Injured people represent a profound menace to American business. Roll-Em Legal recognizes the threat. We aggressively take a stand against all malingering charlatans who think they can blackmail respectable employers for a quick buck. We know what they are out to do: To shake us down for money. But do they realize how many people they hurt when they do this? After all, when businesses pay money to “injured individuals,” they can’t use that money to pay hard-working employees. They can’t spend that money on research, harming the consumer. When employees and consumers do not get what they need, the entire economy suffers. Thus, “injured people” should see that they are hurting everyone else on their quest for instant millions. Here at Roll-Em Legal, we distribute pamphlets to our employees that tell the truth about “injured people.” We tell all employees that they should refrain from lawsuits against the company if they care about their coworkers’ families. We tell them that lawsuits cause their coworkers’ children to go hungry. This is an effective tactic. Since launching our “educational mission” for employees, lawsuits have declined by almost 75%. Our employees are good people. They would rather live without legs—uncompensated—than cause their coworkers to lose their wages.

“Injured people” stop at nothing. They are relentless moneygrubbers. They resort to any underhanded trick necessary to throttle companies for lump sums. When dealing with such shameless brigands, politeness is not an option. Yet “injured people” use their “injuries” as a ploy to generate undeserved sympathy. Here at Roll-Em Legal, we do not fall for this song-and-dance. We are not afraid to rigorously question “injured people” about their injuries. We are not impressed by their leglessness, armlessness, fingerlessness, eyelessness, headlessness, facelessness or tumors. Showing up in a wheelchair or on crutches will not defuse our critical edge. If a Roll-Em tractor crushes a man’s foot, we do not say: “We are so sorry about your foot; you must be going through a very difficult time in your life right now.” We say: “You told us before that you were looking directly at the tractor before it crushed your foot, right? But now you’re telling us you were looking off to the right before it crushed your foot.” Or: “You told us before that you heard the tractor’s reverse beeper going off before you felt pain in your foot. But now you’re telling us that you don’t remember whether you heard a reverse beeper.” Or: “You said you didn’t take any prescription medications before the accident. But according to this toxicology report, it says you ingested sleeping pills two nights before the accident.” Our questions leave “injured people” tongue-tied. And this is the just result, because they are all a bunch of no-good, lying, stinking, backstabbing blackmailers. We get to the truth, no matter how “sympathetic” the “injured person” may be.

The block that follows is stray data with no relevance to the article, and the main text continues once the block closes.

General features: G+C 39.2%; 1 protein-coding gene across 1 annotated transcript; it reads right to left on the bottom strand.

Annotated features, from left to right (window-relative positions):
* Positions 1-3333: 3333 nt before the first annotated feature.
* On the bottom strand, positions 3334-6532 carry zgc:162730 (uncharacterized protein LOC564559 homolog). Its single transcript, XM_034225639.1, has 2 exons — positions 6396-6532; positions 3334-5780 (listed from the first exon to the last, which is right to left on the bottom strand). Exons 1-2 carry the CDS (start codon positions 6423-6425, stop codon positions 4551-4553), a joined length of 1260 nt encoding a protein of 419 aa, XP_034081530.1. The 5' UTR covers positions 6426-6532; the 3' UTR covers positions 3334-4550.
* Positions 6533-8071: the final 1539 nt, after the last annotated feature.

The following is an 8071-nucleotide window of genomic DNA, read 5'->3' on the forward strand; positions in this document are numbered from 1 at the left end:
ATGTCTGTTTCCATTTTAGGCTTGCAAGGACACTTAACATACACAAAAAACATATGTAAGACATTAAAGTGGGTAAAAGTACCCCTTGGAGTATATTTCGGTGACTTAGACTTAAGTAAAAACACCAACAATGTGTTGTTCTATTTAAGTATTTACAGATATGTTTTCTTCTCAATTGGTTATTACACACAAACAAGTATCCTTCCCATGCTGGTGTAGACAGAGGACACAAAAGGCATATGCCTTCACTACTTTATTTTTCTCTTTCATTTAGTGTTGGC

Roll-Em Legal runs a successful defense program. Our competitors in sister industries want to know how we do it. We make no secret about it: We believe in responsibility. In almost every case, the “injured person” is irresponsible. Even if Roll-Em’s business puts an “injured person” at risk, the “injured person” always could have avoided injury with just a little responsibility. If an assembly line worker loses his hand in a conveyor belt, he should have been responsible by not talking to his neighbor. If a Roll-Em truck driver goes off an embankment after too many hours on the road, he should have been responsible and taken a break. If Roll-Em buyers fall ill because we included a cancer-inducing agent in our tires, they should have been responsible by getting regular cancer screenings or reading our instruction manuals about proper tire uses. In a word, Roll-Em is never to blame. It is always the injured person’s responsibility to be responsible. And that means buying your own accident insurance, too. If “injured people” cannot be responsible, then they should protect themselves against that risk by insuring against it. It is not Roll-Em’s duty to insure everyone who works on its property or buys its products. This is America; everyone pays their own way. No one gets away free.

In sum, Roll-Em Legal is proud to play a leading role in the war against rising costs. Our shareholders are happy and the company stock price has never been higher. We set record sales last year and we look forward to even more this year. Lawsuits damage the economy because they damage margins. Here at Roll-Em Legal, we see the danger and eliminate it. By refusing to pay a nickel to fraudulent amputees and lollygaggers, we save company margins from ruin. And that keeps people employed. In 2009, our Nation needs more jobs, not less. Fewer lawsuits mean more jobs. By squashing lawsuits, Roll-Em Legal is doing its part for the Nation. And there is an icing on the cake: We are serving justice at the same time.